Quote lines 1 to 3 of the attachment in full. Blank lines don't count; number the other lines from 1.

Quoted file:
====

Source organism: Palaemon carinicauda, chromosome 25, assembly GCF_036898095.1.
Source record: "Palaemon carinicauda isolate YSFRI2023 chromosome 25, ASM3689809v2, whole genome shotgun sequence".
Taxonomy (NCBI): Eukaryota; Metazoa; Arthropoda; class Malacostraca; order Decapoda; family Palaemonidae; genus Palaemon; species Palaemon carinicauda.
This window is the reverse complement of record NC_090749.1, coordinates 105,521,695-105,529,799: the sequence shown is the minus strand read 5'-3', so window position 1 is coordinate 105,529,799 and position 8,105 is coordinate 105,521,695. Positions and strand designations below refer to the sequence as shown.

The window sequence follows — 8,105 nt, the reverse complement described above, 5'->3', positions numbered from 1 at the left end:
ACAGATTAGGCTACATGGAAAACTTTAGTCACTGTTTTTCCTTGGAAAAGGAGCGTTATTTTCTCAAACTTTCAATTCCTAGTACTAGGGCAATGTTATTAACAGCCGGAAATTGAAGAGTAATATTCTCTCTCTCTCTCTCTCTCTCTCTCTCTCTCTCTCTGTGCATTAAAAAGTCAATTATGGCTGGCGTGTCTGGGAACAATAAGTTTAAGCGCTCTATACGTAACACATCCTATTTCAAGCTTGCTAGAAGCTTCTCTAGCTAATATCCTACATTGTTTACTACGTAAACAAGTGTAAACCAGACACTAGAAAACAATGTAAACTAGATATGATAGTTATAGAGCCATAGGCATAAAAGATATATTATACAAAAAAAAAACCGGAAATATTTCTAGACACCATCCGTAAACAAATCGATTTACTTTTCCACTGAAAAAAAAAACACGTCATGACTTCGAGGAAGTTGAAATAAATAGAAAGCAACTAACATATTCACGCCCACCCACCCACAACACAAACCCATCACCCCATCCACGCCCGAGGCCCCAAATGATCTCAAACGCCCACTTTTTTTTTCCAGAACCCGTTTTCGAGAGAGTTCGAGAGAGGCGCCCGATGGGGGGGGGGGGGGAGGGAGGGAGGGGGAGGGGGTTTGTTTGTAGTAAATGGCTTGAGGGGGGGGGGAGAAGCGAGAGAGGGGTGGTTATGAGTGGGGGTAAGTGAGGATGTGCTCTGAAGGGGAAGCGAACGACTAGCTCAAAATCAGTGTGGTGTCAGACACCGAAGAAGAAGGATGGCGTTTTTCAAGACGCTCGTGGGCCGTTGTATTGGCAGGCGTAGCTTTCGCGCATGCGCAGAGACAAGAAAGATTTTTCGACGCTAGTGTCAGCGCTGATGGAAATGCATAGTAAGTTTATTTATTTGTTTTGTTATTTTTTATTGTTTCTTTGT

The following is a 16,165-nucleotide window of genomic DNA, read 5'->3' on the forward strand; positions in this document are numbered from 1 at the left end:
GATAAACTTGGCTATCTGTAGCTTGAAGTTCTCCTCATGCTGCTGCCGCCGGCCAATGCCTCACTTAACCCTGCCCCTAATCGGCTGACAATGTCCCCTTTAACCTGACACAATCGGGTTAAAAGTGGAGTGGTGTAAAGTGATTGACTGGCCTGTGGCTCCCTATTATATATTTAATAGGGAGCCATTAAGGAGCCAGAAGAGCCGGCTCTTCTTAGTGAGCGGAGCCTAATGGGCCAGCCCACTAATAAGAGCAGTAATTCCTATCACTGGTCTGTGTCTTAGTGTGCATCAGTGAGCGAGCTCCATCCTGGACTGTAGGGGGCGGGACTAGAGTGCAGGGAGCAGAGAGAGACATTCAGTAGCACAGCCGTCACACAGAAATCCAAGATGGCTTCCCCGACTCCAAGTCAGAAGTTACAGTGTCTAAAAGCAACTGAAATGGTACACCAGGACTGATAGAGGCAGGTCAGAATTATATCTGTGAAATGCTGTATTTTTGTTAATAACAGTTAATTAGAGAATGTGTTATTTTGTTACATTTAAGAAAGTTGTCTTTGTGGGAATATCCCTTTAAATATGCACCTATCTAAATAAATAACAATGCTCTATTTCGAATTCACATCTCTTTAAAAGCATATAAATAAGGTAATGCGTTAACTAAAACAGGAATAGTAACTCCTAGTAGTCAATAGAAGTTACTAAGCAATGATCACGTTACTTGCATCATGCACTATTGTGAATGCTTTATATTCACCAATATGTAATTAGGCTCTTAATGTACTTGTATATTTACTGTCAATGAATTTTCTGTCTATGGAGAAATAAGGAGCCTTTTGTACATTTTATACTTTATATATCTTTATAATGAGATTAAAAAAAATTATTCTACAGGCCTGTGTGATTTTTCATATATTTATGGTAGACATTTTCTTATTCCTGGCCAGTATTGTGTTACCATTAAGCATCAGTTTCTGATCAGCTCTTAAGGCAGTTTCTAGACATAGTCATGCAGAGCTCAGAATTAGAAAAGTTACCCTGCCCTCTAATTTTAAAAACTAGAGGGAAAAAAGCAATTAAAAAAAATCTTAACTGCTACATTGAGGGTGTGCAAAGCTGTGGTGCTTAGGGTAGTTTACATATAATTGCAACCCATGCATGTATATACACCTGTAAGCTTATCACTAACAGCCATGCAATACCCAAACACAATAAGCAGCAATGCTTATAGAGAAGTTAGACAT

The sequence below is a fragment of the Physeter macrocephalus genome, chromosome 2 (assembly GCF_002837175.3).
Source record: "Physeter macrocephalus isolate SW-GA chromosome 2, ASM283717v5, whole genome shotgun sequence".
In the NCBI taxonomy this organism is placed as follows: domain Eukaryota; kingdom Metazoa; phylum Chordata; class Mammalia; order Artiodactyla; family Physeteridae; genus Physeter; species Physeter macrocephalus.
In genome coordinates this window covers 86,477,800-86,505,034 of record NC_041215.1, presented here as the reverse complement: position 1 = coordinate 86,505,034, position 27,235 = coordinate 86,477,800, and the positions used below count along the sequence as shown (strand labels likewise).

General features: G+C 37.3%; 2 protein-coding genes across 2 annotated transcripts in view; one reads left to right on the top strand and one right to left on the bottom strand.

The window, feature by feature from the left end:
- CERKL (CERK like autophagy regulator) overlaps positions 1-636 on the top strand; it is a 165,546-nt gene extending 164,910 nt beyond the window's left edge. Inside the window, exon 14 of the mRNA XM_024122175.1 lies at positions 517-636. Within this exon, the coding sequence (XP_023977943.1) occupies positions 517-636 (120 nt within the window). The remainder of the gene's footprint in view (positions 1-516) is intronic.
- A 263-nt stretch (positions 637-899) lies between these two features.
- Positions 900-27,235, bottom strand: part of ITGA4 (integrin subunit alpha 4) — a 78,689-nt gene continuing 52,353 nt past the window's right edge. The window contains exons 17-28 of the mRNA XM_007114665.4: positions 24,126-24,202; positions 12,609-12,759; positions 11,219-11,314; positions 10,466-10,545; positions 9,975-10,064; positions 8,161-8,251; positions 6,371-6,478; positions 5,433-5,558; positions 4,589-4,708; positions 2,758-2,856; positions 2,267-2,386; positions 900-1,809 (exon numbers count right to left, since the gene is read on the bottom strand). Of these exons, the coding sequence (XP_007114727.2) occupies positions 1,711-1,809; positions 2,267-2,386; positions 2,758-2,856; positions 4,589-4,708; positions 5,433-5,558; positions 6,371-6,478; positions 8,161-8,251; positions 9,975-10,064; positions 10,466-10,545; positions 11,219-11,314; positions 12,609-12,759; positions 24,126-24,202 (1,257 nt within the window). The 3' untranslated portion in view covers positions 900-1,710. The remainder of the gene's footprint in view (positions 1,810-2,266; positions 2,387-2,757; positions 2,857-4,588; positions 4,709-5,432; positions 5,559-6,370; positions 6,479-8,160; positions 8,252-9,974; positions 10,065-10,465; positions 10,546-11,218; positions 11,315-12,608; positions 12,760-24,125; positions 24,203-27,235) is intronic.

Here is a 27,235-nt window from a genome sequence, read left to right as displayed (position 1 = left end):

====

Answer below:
Source organism: Palaemon carinicauda, chromosome 25, assembly GCF_036898095.1.
Source record: "Palaemon carinicauda isolate YSFRI2023 chromosome 25, ASM3689809v2, whole genome shotgun sequence".
Taxonomy (NCBI): Eukaryota; Metazoa; Arthropoda; class Malacostraca; order Decapoda; family Palaemonidae; genus Palaemon; species Palaemon carinicauda.